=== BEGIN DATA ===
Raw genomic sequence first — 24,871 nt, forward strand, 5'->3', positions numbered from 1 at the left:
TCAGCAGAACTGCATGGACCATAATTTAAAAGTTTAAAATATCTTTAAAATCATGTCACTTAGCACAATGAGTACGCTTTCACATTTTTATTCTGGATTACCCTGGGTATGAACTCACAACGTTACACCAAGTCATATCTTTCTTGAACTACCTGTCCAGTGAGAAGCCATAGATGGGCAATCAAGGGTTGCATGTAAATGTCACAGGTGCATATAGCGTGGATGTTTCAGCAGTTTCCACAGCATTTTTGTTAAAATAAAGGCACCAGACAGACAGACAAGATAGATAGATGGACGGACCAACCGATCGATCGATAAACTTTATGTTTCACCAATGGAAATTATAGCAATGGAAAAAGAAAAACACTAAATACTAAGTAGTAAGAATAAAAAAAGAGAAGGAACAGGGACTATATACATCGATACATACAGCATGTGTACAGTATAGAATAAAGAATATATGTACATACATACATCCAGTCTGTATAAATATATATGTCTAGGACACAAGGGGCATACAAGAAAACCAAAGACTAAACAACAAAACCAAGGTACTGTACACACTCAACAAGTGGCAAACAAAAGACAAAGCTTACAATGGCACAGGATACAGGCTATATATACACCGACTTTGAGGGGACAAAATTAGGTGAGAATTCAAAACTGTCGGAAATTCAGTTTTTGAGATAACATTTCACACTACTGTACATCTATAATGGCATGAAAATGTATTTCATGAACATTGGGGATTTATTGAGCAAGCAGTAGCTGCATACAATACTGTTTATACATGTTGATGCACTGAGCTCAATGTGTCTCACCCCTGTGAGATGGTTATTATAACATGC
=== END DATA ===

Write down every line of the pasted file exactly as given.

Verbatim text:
Raw genomic sequence first — 24,871 nt, forward strand, 5'->3', positions numbered from 1 at the left:
TCAGCAGAACTGCATGGACCATAATTTAAAAGTTTAAAATATCTTTAAAATCATGTCACTTAGCACAATGAGTACGCTTTCACATTTTTATTCTGGATTACCCTGGGTATGAACTCACAACGTTACACCAAGTCATATCTTTCTTGAACTACCTGTCCAGTGAGAAGCCATAGATGGGCAATCAAGGGTTGCATGTAAATGTCACAGGTGCATATAGCGTGGATGTTTCAGCAGTTTCCACAGCATTTTTGTTAAAATAAAGGCACCAGACAGACAGACAAGATAGATAGATGGACGGACCAACCGATCGATCGATAAACTTTATGTTTCACCAATGGAAATTATAGCAATGGAAAAAGAAAAACACTAAATACTAAGTAGTAAGAATAAAAAAAGAGAAGGAACAGGGACTATATACATCGATACATACAGCATGTGTACAGTATAGAATAAAGAATATATGTACATACATACATCCAGTCTGTATAAATATATATGTCTAGGACACAAGGGGCATACAAGAAAACCAAAGACTAAACAACAAAACCAAGGTACTGTACACACTCAACAAGTGGCAAACAAAAGACAAAGCTTACAATGGCACAGGATACAGGCTATATATACACCGACTTTGAGGGGACAAAATTAGGTGAGAATTCAAAACTGTCGGAAATTCAGTTTTTGAGATAACATTTCACACTACTGTACATCTATAATGGCATGAAAATGTATTTCATGAACATTGGGGATTTATTGAGCAAGCAGTAGCTGCATACAATACTGTTTATACATGTTGATGCACTGAGCTCAATGTGTCTCACCCCTGTGAGATGGTTATTATAACATGC